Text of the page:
Setting up the droplet was extremely easy once our account was established. Check out:

www.digitalocean.com.


We used PuTTY to connect which is available here:

https://www.chiark.greenend.org.uk/~sgtatham/putty/latest.html


When your Droplet is established, and each time you log in, you will be given root access.

To use the smart contract you must have a separate user setup.


Create a new user as follows:


$ adduser username


You will be asked to enter a password for your new user and a few other details which you can choose to leave blank. Each time you generate a new instance of your Command Line interface, you will need to change to your new user profile which is as simple as:

$ su username


Install the BitcoinSV Node client


The installation of BitcoinSV node client is a snap.


Step 1. Download the most recent stable release using wget


$ wget https://download.bitcoinsv.io/bitcoinsv/1.0.1/bitcoin-sv-1.0.1-x86_64-linux-gnu.tar.gz


Step 2. Unzip the binary


$ tar -xf bitcoin-sv-1.0.1-x86_64-linux-gnu.tar.gz


Step 3. Create and edit your bitcoin.conf file


$ touch ~/.bitcoin/bitcoin.conf


$ nano ~/.bitcoin/bitcoin.conf


Here are my settings:


txindex=1

server=1

listen=1

rpcuser=brendan

rpcpassword=securepassword

rpcallowip=127.0.0.1


txindex=1 tells the client to index all transactions in the blockchain. This is needed to allow the client to request it’s own transactions via RPC.


server=1 tells the client to accept RPC commands


listen=1 allows the client to accept incoming connections from the P2P network.


To get more information about any of these settings, input the following command in your CLI:


$ ./bitcoind --help


Step 4. Start Bitcoin


$ cd bitcoin-sv--1.0.0.beta2/bin


$ ./bitcoind


Once you have started Bitcoin, it will commence the process of synchronising. This process involves downloading the full blockchain, indexing all the transactions as it goes. Using the Genesis beta which has multithreaded block validation, this can take as little as a few hours.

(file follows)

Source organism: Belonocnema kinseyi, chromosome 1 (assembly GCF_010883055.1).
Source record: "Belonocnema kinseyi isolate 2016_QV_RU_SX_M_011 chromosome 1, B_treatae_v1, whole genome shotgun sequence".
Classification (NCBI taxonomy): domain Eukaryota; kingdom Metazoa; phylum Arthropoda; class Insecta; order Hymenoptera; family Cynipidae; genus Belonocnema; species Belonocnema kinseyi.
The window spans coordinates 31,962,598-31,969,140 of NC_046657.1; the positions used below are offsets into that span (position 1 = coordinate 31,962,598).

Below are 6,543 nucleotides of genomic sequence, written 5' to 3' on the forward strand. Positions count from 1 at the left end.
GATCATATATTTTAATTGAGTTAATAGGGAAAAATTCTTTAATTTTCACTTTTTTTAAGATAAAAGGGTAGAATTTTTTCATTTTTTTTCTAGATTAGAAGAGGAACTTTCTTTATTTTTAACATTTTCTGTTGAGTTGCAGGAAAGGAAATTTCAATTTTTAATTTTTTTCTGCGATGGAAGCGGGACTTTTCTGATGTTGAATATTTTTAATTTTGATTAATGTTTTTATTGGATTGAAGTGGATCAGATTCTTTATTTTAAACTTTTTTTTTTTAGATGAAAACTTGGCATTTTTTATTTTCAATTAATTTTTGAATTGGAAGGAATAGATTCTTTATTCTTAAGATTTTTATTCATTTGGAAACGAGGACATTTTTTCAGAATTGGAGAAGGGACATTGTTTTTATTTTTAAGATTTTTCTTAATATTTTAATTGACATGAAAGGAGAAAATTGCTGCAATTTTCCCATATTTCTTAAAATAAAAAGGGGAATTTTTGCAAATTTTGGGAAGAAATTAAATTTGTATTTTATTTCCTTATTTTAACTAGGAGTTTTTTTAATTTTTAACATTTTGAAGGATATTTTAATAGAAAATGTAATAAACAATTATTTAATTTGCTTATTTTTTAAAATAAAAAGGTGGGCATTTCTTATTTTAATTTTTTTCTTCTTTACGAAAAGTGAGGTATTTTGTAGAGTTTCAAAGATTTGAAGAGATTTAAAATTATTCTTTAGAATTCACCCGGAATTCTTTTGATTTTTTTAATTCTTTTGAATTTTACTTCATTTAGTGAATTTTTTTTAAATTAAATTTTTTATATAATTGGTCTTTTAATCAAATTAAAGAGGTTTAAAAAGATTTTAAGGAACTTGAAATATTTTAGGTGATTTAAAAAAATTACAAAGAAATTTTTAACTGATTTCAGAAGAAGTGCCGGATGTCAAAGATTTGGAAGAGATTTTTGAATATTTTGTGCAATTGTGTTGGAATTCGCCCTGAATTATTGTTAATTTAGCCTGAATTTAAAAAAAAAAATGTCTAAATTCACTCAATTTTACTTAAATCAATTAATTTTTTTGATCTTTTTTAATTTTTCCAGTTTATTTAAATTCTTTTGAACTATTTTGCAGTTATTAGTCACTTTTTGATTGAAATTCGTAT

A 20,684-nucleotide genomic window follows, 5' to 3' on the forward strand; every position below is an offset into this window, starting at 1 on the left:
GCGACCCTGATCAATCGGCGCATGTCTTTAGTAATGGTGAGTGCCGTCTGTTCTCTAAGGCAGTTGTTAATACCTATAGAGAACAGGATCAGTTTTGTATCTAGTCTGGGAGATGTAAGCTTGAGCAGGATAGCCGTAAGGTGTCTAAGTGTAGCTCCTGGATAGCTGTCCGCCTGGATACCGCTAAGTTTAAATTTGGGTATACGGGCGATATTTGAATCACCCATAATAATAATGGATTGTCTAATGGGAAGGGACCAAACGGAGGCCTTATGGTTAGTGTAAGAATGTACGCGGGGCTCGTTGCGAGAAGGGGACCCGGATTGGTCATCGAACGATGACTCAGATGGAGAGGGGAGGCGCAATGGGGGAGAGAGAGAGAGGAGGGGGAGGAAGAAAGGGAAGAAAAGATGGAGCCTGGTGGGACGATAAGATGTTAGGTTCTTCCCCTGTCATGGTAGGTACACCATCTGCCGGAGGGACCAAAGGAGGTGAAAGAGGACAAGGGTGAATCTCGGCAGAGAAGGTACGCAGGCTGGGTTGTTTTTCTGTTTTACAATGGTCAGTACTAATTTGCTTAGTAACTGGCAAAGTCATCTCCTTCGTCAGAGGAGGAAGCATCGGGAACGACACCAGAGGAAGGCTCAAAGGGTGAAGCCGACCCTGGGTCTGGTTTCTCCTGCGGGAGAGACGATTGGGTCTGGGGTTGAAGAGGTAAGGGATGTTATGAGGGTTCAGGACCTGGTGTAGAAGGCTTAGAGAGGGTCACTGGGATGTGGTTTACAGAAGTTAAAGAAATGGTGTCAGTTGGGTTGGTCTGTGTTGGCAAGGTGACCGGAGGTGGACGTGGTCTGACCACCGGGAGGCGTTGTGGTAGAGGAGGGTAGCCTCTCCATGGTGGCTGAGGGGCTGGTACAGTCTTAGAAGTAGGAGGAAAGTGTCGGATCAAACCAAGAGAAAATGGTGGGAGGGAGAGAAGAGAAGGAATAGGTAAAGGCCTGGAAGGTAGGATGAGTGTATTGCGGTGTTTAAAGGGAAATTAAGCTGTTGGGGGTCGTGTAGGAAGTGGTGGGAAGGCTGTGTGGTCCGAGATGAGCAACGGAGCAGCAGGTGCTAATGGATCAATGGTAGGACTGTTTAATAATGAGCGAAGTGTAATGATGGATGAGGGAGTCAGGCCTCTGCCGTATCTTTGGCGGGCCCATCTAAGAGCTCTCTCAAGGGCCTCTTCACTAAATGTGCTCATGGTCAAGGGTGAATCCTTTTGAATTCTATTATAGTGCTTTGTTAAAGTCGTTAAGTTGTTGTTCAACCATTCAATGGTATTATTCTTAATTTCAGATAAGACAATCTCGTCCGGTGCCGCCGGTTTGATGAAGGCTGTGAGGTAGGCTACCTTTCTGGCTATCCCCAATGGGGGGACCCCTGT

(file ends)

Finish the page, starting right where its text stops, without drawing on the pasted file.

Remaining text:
You can check progress by typing:


$ ./bitcoin-cli getblockchaininfo


in the ~/bitcoin-sv-0.2.1/bin folder.


Check what the latest blockheight is on www.whatsonchain.com to see how far along you are. Once you reach the chaintip, your node client is ready to start working.


Check back next week as we go through how to set up Golang and the Tokenized smart contract agent in preparation for creating our contract and issuing tokens!


This is the second blog of the five blog series in partnership with Tokenized.

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About Brendan Lee


Mr. Lee's career to date has been focused on increasingly senior roles within industrial design, automation, and control, focusing on software design and implementation. Most recently, Mr. Lee was the Bitcoin Engineering Lead for the Tokenized project team who developed the Tokenized protocol. The Tokenized protocol is a comprehensive, regulation-friendly solution for businesses to create tokens for real-world assets on the BSV blockchain.